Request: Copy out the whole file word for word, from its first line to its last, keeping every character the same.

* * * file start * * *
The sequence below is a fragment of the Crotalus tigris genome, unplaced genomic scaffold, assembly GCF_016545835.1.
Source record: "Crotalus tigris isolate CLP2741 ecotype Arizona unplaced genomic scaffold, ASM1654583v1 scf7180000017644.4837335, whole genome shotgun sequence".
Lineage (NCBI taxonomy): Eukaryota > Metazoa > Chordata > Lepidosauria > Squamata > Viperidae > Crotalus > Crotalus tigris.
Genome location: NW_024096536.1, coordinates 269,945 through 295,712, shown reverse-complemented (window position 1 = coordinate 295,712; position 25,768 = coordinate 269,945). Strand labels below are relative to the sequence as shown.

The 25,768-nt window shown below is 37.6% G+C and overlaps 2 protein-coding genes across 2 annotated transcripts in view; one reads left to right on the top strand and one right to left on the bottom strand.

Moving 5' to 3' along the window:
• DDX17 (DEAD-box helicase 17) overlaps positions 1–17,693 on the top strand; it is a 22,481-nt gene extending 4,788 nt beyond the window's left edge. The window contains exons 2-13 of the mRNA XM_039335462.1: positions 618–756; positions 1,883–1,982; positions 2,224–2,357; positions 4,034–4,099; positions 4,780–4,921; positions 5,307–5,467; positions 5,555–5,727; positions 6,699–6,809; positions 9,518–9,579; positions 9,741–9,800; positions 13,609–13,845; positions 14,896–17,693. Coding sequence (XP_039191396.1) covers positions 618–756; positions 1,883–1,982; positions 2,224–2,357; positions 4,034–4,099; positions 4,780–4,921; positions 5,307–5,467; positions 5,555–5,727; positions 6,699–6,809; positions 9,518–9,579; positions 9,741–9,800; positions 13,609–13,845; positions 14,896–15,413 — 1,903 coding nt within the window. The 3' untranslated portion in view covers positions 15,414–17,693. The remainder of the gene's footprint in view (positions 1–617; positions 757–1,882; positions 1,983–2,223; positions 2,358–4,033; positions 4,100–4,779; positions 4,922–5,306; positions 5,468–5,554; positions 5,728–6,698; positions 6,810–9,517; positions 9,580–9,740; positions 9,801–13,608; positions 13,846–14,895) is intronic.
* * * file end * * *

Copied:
The sequence below is a fragment of the Crotalus tigris genome, unplaced genomic scaffold, assembly GCF_016545835.1.
Source record: "Crotalus tigris isolate CLP2741 ecotype Arizona unplaced genomic scaffold, ASM1654583v1 scf7180000017644.4837335, whole genome shotgun sequence".
Lineage (NCBI taxonomy): Eukaryota > Metazoa > Chordata > Lepidosauria > Squamata > Viperidae > Crotalus > Crotalus tigris.
Genome location: NW_024096536.1, coordinates 269,945 through 295,712, shown reverse-complemented (window position 1 = coordinate 295,712; position 25,768 = coordinate 269,945). Strand labels below are relative to the sequence as shown.

The 25,768-nt window shown below is 37.6% G+C and overlaps 2 protein-coding genes across 2 annotated transcripts in view; one reads left to right on the top strand and one right to left on the bottom strand.

Moving 5' to 3' along the window:
• DDX17 (DEAD-box helicase 17) overlaps positions 1–17,693 on the top strand; it is a 22,481-nt gene extending 4,788 nt beyond the window's left edge. The window contains exons 2-13 of the mRNA XM_039335462.1: positions 618–756; positions 1,883–1,982; positions 2,224–2,357; positions 4,034–4,099; positions 4,780–4,921; positions 5,307–5,467; positions 5,555–5,727; positions 6,699–6,809; positions 9,518–9,579; positions 9,741–9,800; positions 13,609–13,845; positions 14,896–17,693. Coding sequence (XP_039191396.1) covers positions 618–756; positions 1,883–1,982; positions 2,224–2,357; positions 4,034–4,099; positions 4,780–4,921; positions 5,307–5,467; positions 5,555–5,727; positions 6,699–6,809; positions 9,518–9,579; positions 9,741–9,800; positions 13,609–13,845; positions 14,896–15,413 — 1,903 coding nt within the window. The 3' untranslated portion in view covers positions 15,414–17,693. The remainder of the gene's footprint in view (positions 1–617; positions 757–1,882; positions 1,983–2,223; positions 2,358–4,033; positions 4,100–4,779; positions 4,922–5,306; positions 5,468–5,554; positions 5,728–6,698; positions 6,810–9,517; positions 9,580–9,740; positions 9,801–13,608; positions 13,846–14,895) is intronic.